Joan Lunden is an award-winning journalist who spent decades on television interviewing top newsmakers and celebrities. In her new book, she gets candid about aging and hopes to change the way people think about growing older.
"You think 'oh boy, I'm breaking down; I'm getting old; I'm not as appealing; I'm not as sexy,'and that's a terrible path to go down," said Lunden.
The title of her latest book is something we have all said at one point or another, "Why Did I Come Into This Room?: A Candid Conversation About Aging."
"I think the one thing that happens to all of us is that we start not being able to remember things," she explained.
Lunden did three years of research for her book, which became a New York Times Best-Seller, perhaps because nothing is off limits.
"With age comes wisdom, and it's true,” Lunden explained. "It's not smarter, it's a willingness to look back and say ‘I didn't so such a bad job... I made it through a lot of challenges, I did OK for myself, and I'm going to let go of stuff that doesn't matter.'"
But in her book, Lunden explained how learning to stay healthy and safe does matter.
"What we really want as we grow older is to retain our cognitive thinking to be able to remember things,” she said. “Well the thing that will keep your cognitive thinking more than anything else is exercise.”
Lunden, a mother of seven, was on the road giving 40 speeches a year before the pandemic. But the lockdown hasn’t slowed her down. Lunden has a podcast with the Washington Post and Cleveland Clinic called “Caring For Tomorrow” that will premiere in September and will even be on television again.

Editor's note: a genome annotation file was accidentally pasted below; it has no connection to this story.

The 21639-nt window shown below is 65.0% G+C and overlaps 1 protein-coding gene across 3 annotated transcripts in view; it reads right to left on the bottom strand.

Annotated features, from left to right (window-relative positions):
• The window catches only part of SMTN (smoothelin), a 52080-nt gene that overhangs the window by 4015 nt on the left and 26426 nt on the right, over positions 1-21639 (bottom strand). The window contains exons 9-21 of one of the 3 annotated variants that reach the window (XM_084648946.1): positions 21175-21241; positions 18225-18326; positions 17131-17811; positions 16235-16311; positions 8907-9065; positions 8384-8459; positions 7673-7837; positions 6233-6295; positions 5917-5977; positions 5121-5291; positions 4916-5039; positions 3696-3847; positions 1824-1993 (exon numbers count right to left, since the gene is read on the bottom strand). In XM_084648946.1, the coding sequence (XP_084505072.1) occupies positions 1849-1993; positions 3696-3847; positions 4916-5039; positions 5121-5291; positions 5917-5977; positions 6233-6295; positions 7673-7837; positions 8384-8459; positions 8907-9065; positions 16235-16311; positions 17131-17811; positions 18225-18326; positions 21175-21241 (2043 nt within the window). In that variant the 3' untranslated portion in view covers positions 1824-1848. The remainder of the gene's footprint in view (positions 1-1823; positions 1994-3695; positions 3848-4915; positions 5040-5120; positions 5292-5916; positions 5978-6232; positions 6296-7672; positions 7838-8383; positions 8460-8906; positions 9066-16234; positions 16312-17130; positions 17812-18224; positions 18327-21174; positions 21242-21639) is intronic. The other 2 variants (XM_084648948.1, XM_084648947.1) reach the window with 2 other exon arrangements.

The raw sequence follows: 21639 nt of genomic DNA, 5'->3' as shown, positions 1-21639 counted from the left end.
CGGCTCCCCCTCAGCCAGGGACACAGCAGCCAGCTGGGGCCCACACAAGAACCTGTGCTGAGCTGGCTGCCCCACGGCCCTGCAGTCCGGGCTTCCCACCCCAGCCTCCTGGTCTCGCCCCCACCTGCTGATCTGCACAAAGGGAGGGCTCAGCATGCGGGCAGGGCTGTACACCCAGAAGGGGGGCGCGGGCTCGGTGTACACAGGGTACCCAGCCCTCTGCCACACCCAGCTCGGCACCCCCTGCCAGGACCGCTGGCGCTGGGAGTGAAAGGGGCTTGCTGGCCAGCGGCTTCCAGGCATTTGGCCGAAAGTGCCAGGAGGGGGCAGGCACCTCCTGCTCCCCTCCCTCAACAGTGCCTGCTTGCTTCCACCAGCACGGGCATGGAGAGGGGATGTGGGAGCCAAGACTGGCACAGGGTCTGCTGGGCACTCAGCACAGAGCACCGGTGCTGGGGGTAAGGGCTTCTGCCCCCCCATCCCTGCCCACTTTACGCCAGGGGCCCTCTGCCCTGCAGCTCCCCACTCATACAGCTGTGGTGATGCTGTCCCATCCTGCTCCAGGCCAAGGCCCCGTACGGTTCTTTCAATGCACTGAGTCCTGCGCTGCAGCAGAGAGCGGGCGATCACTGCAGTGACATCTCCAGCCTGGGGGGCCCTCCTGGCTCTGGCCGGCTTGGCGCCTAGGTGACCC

"I have a show I am going to be doing for PBS stations around the country called ‘Second Opinion with Joan Lunden,” she said.
Lunden is quick to point out that the topic of aging is for every age.
"I can't tell you how many women have said to me...’this should be required reading for every 20-something female,'" Lunden said. "It's a playbook and it explains what's going to happen, and if you know ahead of time what's going to happen, it's not so scary and it's not so worrisome."
That’s exactly what Lunden is doing with her book.
“I think to disseminate information in a way to capture them and you teach them about what's going on in their body, it makes them feel better," she said. "It makes them feel more empowered."
To learn more about Joan Lunden’s new book on again and the other projects she has in the works, you can visit her website by clicking here.